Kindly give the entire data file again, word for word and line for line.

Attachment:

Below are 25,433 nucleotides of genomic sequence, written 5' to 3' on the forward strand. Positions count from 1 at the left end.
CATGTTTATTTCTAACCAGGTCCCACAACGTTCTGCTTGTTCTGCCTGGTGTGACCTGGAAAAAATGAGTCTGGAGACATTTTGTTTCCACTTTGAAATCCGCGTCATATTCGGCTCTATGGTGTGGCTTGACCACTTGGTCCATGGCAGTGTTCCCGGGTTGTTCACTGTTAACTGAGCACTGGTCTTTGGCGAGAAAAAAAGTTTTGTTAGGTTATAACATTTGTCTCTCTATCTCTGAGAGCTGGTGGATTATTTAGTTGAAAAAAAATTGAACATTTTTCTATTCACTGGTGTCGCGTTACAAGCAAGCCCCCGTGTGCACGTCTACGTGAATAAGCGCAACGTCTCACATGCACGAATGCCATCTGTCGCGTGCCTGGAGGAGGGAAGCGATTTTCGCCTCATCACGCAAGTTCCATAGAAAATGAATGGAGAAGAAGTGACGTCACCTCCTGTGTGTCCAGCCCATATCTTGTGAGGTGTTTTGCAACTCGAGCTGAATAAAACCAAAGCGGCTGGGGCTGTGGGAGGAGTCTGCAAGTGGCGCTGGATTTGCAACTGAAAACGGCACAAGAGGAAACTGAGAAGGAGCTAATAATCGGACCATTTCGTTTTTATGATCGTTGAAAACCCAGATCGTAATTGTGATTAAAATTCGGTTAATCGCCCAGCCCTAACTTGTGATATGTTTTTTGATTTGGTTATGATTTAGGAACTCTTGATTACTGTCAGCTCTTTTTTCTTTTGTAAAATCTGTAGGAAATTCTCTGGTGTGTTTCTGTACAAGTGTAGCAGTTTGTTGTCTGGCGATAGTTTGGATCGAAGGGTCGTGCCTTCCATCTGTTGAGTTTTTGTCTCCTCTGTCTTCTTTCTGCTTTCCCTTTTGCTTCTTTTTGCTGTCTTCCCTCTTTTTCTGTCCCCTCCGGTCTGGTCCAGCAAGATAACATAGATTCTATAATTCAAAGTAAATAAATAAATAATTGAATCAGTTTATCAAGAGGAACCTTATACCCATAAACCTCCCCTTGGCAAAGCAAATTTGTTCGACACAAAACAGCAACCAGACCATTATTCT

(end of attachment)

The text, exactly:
Below are 25,433 nucleotides of genomic sequence, written 5' to 3' on the forward strand. Positions count from 1 at the left end.
CATGTTTATTTCTAACCAGGTCCCACAACGTTCTGCTTGTTCTGCCTGGTGTGACCTGGAAAAAATGAGTCTGGAGACATTTTGTTTCCACTTTGAAATCCGCGTCATATTCGGCTCTATGGTGTGGCTTGACCACTTGGTCCATGGCAGTGTTCCCGGGTTGTTCACTGTTAACTGAGCACTGGTCTTTGGCGAGAAAAAAAGTTTTGTTAGGTTATAACATTTGTCTCTCTATCTCTGAGAGCTGGTGGATTATTTAGTTGAAAAAAAATTGAACATTTTTCTATTCACTGGTGTCGCGTTACAAGCAAGCCCCCGTGTGCACGTCTACGTGAATAAGCGCAACGTCTCACATGCACGAATGCCATCTGTCGCGTGCCTGGAGGAGGGAAGCGATTTTCGCCTCATCACGCAAGTTCCATAGAAAATGAATGGAGAAGAAGTGACGTCACCTCCTGTGTGTCCAGCCCATATCTTGTGAGGTGTTTTGCAACTCGAGCTGAATAAAACCAAAGCGGCTGGGGCTGTGGGAGGAGTCTGCAAGTGGCGCTGGATTTGCAACTGAAAACGGCACAAGAGGAAACTGAGAAGGAGCTAATAATCGGACCATTTCGTTTTTATGATCGTTGAAAACCCAGATCGTAATTGTGATTAAAATTCGGTTAATCGCCCAGCCCTAACTTGTGATATGTTTTTTGATTTGGTTATGATTTAGGAACTCTTGATTACTGTCAGCTCTTTTTTCTTTTGTAAAATCTGTAGGAAATTCTCTGGTGTGTTTCTGTACAAGTGTAGCAGTTTGTTGTCTGGCGATAGTTTGGATCGAAGGGTCGTGCCTTCCATCTGTTGAGTTTTTGTCTCCTCTGTCTTCTTTCTGCTTTCCCTTTTGCTTCTTTTTGCTGTCTTCCCTCTTTTTCTGTCCCCTCCGGTCTGGTCCAGCAAGATAACATAGATTCTATAATTCAAAGTAAATAAATAAATAATTGAATCAGTTTATCAAGAGGAACCTTATACCCATAAACCTCCCCTTGGCAAAGCAAATTTGTTCGACACAAAACAGCAACCAGACCATTATTCT